7 Americans Lost at Sea Could Survive Warm Waters


Capsizing Shows Life Jackets Important

But Julie Munger, owner of Sierra Rescue, a Taylorsville, Calif., swift water and flood rescue company, said warm waters were irrelevant unless they were comparable to the body's temperature of 98.6 degrees.

"Eventually, if the water temperature is lower than the body temperature, you can succumb to hypothermia," she said. "It wears you down over time."

The biggest determinant of survival in a boating accident is using a life jacket, according to Munger.

"I have been around water for 30 years," she said. "I've seen friends drown in lakes paddling on flat water. It's an important warning to use life jackets and then your chance of survival increases."

And for those who are on cruise ships or sleeping, "know where the life jackets are so you can grab one," said Munger. "A lot of people don't pay attention to the briefings."

Baja survivor David Levine said that when the boat capsized, the men ran to the deck to help each other. "Everybody jumped into the water," he told the San Francisco Chronicle. "A lot of people went in with no life vest."

Joelle Bautista told the newspaper that her husband Russell Bautista, who is still missing, grabbed a life jacket but, "from what I heard, it was hard to hold on to them if you were running."

Those who did survive were shown in photos Monday in T-shirts and Bermuda shorts waiting to board buses. All were in good condition -- some with sunburns -- and with a few scrapes.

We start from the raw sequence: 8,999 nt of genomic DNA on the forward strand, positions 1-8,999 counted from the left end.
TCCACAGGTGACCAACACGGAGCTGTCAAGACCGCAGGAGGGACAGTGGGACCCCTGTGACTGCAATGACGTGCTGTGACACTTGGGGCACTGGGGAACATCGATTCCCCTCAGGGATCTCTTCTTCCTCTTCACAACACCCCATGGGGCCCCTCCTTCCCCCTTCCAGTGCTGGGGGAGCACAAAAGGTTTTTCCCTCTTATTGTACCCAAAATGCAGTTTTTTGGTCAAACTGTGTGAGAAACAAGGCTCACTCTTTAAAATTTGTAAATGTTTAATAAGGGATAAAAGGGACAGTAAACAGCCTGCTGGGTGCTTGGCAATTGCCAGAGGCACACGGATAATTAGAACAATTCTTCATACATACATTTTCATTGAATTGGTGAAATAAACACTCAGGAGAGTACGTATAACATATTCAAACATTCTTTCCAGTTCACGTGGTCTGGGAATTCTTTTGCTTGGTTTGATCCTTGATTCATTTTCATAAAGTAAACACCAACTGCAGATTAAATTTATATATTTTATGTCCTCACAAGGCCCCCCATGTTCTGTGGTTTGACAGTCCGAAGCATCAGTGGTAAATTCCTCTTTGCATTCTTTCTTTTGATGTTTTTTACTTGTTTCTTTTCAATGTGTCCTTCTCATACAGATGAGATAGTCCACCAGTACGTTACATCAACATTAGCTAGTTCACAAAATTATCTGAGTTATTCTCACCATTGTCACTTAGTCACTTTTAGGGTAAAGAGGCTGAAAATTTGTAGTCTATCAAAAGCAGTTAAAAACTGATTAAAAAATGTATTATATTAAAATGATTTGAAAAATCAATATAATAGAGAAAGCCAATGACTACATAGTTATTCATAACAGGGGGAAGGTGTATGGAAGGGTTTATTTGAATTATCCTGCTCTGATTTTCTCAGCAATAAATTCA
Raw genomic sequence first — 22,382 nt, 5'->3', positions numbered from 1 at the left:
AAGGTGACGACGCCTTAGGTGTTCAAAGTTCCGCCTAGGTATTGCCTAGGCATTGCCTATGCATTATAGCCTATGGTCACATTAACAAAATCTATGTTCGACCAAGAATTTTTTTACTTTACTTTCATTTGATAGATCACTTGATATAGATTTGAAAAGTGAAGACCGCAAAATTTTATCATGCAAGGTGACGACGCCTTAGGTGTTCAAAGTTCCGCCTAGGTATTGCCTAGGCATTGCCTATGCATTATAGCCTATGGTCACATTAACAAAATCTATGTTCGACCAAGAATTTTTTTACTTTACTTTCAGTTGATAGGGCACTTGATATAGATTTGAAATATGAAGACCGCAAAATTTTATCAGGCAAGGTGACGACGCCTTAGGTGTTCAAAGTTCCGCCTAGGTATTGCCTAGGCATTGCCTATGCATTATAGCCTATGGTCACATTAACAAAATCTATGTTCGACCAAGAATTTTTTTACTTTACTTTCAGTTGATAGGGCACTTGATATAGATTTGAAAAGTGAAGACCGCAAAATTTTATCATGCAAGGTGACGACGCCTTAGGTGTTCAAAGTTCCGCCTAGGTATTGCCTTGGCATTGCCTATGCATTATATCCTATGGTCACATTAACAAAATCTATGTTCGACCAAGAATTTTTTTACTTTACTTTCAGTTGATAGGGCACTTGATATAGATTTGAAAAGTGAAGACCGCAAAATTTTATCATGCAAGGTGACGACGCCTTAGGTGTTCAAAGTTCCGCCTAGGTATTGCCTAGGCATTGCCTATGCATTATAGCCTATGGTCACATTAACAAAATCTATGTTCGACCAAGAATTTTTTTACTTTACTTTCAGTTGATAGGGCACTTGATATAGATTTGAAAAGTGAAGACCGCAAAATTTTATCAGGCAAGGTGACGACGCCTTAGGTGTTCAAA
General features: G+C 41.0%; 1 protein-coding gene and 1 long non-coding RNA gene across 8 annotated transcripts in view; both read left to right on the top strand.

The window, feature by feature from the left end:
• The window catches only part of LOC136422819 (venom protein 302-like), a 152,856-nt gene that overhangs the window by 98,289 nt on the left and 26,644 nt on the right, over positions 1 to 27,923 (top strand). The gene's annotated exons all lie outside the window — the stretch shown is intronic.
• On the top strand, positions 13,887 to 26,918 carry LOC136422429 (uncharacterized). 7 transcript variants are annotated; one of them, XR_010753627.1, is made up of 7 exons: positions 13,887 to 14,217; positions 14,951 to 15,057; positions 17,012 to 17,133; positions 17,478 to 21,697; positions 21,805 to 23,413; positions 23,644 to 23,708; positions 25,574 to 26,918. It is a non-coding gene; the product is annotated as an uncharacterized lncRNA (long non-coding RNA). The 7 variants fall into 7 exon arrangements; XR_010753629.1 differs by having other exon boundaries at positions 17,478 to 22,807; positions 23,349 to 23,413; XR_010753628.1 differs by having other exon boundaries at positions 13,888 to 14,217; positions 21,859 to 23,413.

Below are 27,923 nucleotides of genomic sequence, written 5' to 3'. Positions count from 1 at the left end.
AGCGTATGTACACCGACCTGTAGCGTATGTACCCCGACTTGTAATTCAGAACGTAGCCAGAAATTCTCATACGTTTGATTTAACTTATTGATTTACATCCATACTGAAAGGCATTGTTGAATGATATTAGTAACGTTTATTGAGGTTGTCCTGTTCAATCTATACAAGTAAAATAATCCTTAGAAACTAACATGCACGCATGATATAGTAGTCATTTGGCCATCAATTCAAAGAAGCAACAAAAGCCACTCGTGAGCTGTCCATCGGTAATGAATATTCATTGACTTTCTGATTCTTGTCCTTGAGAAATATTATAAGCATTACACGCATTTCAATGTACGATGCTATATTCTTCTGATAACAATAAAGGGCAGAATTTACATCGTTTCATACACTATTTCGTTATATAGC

They had paid $995 per person for the six-day charter. The tourists, most from Northern California, had spent the night before eating gourmet dinners of fresh-caught fish.

The accident happened on their second day, about 60 miles south of the Port of San Felipe, a haven for windsurfers and sports fishermen.

Tourist Michael Ng of Belmont, Calif., said that he and another fisherman made it to shore buoyed by an ice chest.

"I'm relieved I'm alive, but I'm scared for the people who haven't been found yet," he told the Mercury News. "We were not very far from shore, so people were beached or stranded on some local islands."

Ng, an avid fisherman, went on the all-male trip last year and had bragged to his wife about coming home with "monster" fish. This trip "was supposed to be another great story," said Ya Ng.

But the families of the seven men who are still unaccounted for worry they might not get to recount those tall tales.

"I'm beyond concerned," Kristina Bronstein, who is engaged to missing tourist Mark Dorland of Twain Harte, Calif., told the Associated Press.

Dorland, 62, was one of the first people to fall into the water, according to the Associated Press. He wasn't wearing a life vest.

His survival may also depend upon whether he was isolated or with a group of other survivors, as it's harder for rescue teams to find a lone survivor.

"With someone else to commiserate with, that can buoy spirits," said McGinnis. "If it's a large group it's easier to spot, but it's still a big ocean."

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